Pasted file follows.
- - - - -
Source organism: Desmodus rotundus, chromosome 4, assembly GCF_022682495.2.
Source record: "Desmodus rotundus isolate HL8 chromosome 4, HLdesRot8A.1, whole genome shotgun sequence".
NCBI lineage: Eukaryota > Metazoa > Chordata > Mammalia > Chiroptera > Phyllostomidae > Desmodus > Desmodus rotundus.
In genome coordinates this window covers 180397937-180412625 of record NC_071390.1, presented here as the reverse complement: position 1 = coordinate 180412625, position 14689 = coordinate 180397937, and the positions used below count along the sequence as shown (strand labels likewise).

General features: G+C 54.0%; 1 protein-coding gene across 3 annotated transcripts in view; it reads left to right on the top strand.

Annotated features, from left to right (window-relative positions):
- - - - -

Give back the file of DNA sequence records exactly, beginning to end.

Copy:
Source organism: Desmodus rotundus, chromosome 4, assembly GCF_022682495.2.
Source record: "Desmodus rotundus isolate HL8 chromosome 4, HLdesRot8A.1, whole genome shotgun sequence".
NCBI lineage: Eukaryota > Metazoa > Chordata > Mammalia > Chiroptera > Phyllostomidae > Desmodus > Desmodus rotundus.
In genome coordinates this window covers 180397937-180412625 of record NC_071390.1, presented here as the reverse complement: position 1 = coordinate 180412625, position 14689 = coordinate 180397937, and the positions used below count along the sequence as shown (strand labels likewise).

General features: G+C 54.0%; 1 protein-coding gene across 3 annotated transcripts in view; it reads left to right on the top strand.

Annotated features, from left to right (window-relative positions):